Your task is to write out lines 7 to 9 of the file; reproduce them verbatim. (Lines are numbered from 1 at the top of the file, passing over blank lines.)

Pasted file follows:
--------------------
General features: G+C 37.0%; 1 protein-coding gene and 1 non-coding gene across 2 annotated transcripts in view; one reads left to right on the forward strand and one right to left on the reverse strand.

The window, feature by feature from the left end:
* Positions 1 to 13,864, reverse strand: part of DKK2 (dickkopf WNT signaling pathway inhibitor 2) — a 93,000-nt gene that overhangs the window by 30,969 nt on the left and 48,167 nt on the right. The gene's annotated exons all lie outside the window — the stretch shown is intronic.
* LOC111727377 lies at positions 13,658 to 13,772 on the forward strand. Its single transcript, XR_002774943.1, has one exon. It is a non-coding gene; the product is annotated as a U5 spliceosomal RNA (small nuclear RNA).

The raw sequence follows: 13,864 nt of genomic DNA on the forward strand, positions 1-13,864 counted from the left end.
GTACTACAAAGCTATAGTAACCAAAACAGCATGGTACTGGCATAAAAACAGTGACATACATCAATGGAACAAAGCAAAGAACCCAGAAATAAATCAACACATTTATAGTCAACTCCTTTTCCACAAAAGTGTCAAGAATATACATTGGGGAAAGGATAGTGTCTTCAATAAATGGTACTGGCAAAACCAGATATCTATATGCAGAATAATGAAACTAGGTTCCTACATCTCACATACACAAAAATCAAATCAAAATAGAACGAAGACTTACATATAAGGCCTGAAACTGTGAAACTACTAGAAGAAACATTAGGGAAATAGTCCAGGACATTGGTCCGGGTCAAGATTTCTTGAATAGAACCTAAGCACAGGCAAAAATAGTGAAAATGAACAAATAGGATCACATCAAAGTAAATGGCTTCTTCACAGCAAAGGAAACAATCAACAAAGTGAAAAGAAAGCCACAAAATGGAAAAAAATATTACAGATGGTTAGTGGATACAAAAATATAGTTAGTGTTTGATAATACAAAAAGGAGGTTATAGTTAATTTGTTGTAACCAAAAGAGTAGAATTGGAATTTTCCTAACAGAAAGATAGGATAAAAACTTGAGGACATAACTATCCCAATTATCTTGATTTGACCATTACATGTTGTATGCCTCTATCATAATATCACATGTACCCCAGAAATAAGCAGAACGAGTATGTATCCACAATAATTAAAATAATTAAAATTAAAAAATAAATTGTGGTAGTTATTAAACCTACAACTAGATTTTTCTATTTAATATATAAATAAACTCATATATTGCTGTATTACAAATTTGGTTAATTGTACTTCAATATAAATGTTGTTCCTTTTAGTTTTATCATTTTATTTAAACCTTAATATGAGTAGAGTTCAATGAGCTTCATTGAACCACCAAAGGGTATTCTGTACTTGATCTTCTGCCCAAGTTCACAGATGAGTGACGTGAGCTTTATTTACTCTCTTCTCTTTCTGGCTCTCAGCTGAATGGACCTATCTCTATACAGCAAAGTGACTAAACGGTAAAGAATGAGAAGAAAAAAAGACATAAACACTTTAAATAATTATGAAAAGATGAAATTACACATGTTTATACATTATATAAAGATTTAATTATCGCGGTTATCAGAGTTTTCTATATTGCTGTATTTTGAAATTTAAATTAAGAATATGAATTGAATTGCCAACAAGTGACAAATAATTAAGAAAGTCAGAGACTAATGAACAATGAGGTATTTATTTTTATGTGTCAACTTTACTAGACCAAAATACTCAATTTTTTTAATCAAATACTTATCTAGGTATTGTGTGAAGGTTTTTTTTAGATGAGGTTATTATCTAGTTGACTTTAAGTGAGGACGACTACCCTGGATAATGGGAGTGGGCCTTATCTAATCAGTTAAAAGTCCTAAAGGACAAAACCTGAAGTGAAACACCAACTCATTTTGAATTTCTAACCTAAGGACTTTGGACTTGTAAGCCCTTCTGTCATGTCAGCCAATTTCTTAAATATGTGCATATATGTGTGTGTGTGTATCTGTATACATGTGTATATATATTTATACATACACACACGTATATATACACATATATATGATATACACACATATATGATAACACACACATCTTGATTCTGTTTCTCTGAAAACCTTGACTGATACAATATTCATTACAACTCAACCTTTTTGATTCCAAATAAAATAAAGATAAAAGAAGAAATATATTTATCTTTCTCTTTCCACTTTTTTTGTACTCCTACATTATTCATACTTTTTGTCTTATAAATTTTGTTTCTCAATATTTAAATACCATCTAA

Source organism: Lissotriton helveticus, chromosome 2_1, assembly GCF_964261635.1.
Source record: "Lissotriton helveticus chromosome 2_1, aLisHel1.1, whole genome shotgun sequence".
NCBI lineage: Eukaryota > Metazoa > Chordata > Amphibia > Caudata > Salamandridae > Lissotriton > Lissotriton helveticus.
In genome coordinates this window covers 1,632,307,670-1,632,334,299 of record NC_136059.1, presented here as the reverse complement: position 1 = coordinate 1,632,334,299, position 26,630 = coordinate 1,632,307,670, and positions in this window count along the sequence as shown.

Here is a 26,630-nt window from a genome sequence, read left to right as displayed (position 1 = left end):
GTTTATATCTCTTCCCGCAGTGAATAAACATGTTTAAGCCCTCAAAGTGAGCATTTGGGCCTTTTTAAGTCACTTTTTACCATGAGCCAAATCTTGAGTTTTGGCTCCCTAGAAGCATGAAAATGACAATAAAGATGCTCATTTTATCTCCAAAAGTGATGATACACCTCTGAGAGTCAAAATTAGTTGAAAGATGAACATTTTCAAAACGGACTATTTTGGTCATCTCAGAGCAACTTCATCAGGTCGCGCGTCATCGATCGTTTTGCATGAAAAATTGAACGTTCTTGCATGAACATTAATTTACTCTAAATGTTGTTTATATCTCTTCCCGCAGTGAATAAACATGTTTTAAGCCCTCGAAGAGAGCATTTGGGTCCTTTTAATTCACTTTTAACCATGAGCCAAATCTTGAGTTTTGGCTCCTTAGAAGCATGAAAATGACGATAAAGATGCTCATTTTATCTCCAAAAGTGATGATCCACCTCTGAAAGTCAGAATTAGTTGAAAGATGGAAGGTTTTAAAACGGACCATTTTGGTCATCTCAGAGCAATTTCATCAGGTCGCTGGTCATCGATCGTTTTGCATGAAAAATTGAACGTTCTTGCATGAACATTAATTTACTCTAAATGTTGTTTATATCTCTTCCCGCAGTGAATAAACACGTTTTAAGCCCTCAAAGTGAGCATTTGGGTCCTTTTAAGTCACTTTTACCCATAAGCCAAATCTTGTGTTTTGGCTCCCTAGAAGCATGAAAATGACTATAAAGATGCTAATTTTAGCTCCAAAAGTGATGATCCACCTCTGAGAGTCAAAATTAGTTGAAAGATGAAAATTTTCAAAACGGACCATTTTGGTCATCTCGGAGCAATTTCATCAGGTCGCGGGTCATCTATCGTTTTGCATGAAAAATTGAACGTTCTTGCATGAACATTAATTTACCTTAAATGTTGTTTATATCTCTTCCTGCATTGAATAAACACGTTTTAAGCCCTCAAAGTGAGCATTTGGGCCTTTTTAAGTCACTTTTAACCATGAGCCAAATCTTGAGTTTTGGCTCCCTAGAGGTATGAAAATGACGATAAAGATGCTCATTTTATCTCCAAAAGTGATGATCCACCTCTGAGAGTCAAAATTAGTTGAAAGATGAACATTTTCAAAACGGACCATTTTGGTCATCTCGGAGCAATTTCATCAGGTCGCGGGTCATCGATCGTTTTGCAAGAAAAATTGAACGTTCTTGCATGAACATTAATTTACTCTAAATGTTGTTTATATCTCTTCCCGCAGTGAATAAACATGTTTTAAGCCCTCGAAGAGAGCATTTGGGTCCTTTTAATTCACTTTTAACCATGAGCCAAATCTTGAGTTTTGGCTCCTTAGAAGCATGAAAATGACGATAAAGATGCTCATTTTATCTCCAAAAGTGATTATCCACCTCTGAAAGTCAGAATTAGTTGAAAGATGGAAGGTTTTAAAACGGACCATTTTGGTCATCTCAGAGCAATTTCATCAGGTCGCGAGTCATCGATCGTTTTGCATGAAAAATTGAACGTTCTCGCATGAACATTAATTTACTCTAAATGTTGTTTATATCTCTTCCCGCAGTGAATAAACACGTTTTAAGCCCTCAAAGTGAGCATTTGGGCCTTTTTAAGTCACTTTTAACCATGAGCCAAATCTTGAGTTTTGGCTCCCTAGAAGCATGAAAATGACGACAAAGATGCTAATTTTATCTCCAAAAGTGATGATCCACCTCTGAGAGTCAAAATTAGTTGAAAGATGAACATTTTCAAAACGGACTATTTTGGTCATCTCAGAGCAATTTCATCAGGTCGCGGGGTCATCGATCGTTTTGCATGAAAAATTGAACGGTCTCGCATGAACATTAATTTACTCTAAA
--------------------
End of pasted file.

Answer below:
Source organism: Lissotriton helveticus, chromosome 2_1, assembly GCF_964261635.1.
Source record: "Lissotriton helveticus chromosome 2_1, aLisHel1.1, whole genome shotgun sequence".
NCBI lineage: Eukaryota > Metazoa > Chordata > Amphibia > Caudata > Salamandridae > Lissotriton > Lissotriton helveticus.